I read a quote from Instagram last weekend from wetheurban: Stop looking for happiness in the same place you lost it.
Ever since I read it, I’ve been turning it over in my mind.
To be happy is to feel or show pleasure or contentment, according to Oxford Online Dictionary.
This simple little sentence from Instagram has been like a clown car for me. Layer after layer of questions, feelings, and thoughts keep emerging as I play with it.
If we think of happiness as extrinsic, or outside ourselves, it becomes a feeling we can find or lose. If we’re lucky, it brushes by us. If we’re unlucky, it eludes us. If we’ve met the right person, found the right job, are making the right amount of money, look the right way, or have the right things, we’ll be happy. Forever.
In this view happiness is conditional, and we all have different conditions that must be met before we can feel it. Happiness is outside our power rather than within it. Once we have it, we expect to keep it as long as nothing changes, so we fear and resist change.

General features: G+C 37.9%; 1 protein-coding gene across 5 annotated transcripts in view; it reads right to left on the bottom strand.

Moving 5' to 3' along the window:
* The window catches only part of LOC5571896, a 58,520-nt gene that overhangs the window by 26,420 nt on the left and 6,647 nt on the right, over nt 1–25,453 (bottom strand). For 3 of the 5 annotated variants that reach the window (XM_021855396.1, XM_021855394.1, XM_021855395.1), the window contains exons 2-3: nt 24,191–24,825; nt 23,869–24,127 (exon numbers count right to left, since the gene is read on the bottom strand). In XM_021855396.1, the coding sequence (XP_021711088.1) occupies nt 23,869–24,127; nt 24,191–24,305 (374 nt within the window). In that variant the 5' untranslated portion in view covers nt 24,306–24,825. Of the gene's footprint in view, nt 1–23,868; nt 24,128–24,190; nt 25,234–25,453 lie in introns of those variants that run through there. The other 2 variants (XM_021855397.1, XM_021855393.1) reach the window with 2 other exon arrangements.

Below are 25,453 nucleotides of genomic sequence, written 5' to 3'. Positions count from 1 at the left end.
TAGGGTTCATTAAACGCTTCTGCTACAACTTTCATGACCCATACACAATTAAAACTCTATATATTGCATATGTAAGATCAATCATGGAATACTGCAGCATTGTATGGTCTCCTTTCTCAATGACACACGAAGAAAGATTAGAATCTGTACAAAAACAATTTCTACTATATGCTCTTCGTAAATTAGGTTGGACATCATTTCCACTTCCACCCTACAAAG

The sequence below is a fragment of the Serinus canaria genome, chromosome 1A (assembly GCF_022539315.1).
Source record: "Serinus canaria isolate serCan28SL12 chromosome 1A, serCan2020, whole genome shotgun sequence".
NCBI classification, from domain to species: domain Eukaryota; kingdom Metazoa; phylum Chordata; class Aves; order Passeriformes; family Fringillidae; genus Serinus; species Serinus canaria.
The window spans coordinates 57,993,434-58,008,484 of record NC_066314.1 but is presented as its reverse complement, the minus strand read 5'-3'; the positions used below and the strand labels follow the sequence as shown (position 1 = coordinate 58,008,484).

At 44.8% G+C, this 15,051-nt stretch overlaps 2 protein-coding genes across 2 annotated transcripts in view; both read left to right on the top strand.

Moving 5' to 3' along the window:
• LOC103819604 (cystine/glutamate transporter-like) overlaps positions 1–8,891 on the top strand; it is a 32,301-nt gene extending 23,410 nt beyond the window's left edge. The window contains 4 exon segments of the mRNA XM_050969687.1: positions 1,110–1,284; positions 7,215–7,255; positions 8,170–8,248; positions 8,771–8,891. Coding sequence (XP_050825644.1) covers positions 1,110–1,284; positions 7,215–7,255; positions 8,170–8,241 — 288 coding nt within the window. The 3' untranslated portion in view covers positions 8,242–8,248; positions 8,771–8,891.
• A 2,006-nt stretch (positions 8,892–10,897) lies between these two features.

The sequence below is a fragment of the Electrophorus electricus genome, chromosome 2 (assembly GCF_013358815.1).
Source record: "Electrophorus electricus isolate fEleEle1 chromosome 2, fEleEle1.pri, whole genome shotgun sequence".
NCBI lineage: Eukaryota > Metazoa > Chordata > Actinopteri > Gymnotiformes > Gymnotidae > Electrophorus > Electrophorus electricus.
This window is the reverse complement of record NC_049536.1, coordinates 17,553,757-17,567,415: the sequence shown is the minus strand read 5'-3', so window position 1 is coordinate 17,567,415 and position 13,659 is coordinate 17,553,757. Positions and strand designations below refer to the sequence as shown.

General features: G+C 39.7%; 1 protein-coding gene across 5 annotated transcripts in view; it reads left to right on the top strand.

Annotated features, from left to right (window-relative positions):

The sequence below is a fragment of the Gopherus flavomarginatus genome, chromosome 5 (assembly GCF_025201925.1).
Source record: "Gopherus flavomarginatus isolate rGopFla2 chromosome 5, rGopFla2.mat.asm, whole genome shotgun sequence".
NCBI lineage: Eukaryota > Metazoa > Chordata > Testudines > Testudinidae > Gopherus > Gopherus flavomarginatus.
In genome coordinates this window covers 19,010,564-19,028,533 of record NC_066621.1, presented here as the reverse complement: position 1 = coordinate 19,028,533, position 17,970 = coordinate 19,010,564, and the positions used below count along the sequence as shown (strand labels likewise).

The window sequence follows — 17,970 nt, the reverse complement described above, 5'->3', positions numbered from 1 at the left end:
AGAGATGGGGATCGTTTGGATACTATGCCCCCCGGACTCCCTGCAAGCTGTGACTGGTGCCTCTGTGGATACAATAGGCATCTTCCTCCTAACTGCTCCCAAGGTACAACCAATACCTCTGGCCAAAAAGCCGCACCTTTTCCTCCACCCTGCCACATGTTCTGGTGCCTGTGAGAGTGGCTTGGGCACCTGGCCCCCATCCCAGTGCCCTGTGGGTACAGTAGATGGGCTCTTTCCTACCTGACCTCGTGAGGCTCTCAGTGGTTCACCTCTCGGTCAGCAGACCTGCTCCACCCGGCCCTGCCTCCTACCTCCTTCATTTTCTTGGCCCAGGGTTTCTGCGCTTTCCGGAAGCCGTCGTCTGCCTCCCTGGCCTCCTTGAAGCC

Another view is that happiness is intrinsic, or within us. It’s something we choose. Luck and circumstances have nothing to do with it, and nobody has the power to bring it in or take it out of our lives. Happiness is unconditional and change doesn’t take it away.
An easy way to tell which way we view happiness is to jot down a list of what makes us feel peaceful and contented. If our list is all about things or people we want, can get, can find or can lose, we view happiness as something outside ourselves.
If our list contains activities, practices and at least some pleasant relationships and connections, we are actively creating our own happiness.
The single biggest mistake I’ve made in life is believing another person can make me happy, or someone else’s happiness is my responsibility.
No, they can’t, and no, it’s not.
Our happiness is our own responsibility.
One of life’s certainties is change. Everything changes, along with our degree of pleasure and contentment in any given activity, relationship, or object. If we have no resilience, our happiness is fragile.